When your motivation is even greater than that and aimed at benefiting every single sentient being and if, in order to do that, you are determined to achieve the state of full enlightenment—which is completely free of all faults and has all good qualities fully developed to their highest potential—it is the supreme motivation and called that of the great scope. When this is your motivation, every activity in which you engage—giving, listening to or meditating on teachings and so forth— becomes a practice of the great scope and is the best and highest kind of practice you can possibly do.

What about practices associated with deities such as Medicine Buddha, Tara or Saraswati? For example, certain Medicine Buddha practices can help you overcome obstacles and illness and have a long life. Are such practices considered spiritual? It depends on your motivation.

If you genuinely feel that a long life will help you be of greater benefit to others and with that kind of attitude engage in practices for overcoming obstacles, ill health and so forth, they will definitely be spiritual because you will not be doing them merely for this life.

Engaging in such practices after you have recognized that you possess the many characteristics and supportive conditions needed for engaging in meaningful and powerful spiritual practice in this life is completely different from simply doing them for worldly purposes. A life completely free from adverse conditions that prevent such practice provides exceptional opportunities. Therefore, not only should you engage in practices that allow you to keep your life conducive to Dharma practice but you should also abandon any urge to waste it and, instead, feel compelled to use your life to achieve enlightenment for the benefit of others.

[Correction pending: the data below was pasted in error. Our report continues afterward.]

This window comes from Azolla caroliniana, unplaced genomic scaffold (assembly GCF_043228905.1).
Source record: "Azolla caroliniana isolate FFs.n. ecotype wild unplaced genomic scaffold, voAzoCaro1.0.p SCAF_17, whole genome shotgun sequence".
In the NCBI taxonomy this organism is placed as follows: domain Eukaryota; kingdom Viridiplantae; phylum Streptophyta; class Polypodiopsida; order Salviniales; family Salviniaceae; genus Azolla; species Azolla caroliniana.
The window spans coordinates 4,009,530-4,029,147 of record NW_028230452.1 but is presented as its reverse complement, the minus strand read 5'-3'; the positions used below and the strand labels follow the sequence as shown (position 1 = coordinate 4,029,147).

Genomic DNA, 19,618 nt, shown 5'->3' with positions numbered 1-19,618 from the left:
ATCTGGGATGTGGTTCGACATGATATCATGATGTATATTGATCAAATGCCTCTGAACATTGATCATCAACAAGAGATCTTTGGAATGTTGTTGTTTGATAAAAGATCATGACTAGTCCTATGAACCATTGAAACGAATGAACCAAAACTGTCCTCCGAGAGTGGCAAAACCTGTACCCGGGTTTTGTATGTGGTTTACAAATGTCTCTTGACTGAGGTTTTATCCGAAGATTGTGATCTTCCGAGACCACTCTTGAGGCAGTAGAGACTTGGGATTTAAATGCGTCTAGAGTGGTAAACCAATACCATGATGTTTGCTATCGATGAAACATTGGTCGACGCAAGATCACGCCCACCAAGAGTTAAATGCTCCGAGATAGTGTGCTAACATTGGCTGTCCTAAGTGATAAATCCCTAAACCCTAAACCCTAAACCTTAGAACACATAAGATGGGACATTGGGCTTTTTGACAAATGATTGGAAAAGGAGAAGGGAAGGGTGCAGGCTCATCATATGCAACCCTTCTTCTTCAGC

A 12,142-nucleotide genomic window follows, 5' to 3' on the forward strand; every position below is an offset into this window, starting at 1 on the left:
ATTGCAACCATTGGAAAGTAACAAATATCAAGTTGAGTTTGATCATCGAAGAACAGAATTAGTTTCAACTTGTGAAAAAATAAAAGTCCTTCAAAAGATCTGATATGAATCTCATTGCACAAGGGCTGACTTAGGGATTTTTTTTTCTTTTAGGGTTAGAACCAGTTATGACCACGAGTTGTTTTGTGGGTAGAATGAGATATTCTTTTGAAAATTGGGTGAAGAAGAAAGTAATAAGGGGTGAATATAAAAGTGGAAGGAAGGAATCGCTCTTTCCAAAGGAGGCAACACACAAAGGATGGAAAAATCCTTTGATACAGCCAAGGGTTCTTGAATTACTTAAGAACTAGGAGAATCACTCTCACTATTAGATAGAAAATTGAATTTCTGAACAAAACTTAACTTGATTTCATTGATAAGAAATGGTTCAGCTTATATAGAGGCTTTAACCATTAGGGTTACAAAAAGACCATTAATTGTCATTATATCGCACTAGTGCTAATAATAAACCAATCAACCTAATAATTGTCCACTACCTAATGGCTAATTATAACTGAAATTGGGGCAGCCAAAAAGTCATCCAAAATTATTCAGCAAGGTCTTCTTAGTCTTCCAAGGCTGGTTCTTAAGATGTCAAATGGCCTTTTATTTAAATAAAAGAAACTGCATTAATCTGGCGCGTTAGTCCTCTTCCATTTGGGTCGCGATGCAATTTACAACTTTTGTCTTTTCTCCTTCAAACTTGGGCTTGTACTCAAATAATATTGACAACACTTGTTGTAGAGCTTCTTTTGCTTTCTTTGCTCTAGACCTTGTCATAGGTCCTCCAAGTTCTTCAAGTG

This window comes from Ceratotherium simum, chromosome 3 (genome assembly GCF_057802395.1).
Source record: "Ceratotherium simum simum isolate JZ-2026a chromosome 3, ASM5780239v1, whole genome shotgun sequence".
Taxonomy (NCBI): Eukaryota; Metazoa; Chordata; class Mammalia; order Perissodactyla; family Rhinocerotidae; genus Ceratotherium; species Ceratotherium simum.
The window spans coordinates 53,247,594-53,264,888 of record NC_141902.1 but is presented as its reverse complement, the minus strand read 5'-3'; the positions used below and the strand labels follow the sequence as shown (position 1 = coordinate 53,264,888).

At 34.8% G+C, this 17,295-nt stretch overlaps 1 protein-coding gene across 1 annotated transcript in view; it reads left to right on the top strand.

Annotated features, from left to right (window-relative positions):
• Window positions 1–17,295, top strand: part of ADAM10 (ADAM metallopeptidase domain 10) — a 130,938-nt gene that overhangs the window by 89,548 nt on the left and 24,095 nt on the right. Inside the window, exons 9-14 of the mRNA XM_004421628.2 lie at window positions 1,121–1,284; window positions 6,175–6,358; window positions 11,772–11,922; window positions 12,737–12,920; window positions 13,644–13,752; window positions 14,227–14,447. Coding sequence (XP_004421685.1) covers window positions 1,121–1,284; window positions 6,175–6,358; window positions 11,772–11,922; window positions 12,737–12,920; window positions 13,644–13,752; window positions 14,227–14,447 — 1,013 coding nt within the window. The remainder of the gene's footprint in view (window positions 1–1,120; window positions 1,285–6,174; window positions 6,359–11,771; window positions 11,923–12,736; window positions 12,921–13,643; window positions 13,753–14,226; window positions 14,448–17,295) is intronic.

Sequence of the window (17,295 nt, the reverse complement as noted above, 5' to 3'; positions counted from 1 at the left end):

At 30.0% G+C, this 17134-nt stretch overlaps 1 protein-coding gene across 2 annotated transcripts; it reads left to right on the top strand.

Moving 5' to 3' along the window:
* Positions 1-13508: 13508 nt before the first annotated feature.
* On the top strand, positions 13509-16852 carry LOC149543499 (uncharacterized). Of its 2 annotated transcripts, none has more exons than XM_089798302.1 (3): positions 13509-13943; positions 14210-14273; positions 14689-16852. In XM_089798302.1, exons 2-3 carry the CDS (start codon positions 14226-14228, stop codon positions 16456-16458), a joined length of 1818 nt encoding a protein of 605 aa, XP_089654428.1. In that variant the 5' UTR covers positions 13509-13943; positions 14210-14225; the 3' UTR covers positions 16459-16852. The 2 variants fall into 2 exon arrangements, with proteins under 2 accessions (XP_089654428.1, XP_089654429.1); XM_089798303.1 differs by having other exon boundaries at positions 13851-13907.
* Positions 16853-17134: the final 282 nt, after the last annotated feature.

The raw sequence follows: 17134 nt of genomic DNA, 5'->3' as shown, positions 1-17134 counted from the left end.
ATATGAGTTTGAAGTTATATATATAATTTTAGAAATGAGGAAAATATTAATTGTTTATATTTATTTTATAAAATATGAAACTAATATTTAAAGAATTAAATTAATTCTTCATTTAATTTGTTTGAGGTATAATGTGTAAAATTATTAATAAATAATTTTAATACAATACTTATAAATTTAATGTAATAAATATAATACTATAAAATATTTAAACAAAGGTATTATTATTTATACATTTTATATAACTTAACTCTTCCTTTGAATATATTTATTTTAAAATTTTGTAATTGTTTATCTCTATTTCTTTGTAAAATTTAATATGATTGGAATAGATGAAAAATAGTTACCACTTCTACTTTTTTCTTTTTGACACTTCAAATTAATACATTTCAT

In fact, the kind of life we presently have is so exceptional that even the gods, who appear to have extraordinarily good fortune, actually have nothing like the good fortune that we do because they have no opportunity to practice Dharma.

Therefore, we should use this opportunity to pursue enlightenment for the sake of others because not only is it the very best way of using our life, it’s also because all beings are basically the same as us in wanting happiness and not wanting suffering.

We all want the greatest, longest lasting and best possible happiness; we utterly dislike suffering, problems and even the slightest difficulty. That we abhor even one or two problems let alone many shows that we all want happiness and freedom from suffering, and the best way of getting what we want and avoiding that which we don’t is the practice of Dharma.

We might think that even though it’s important to practice Dharma, it’s not essential to do so just yet because we can always do it in future lives. However, that’s a very mistaken way to think because our present human life has exceptional opportunities and attributes. There are eighteen advantages to this human life—the eight freedoms and the ten richnesses—and a life like this is very difficult to find.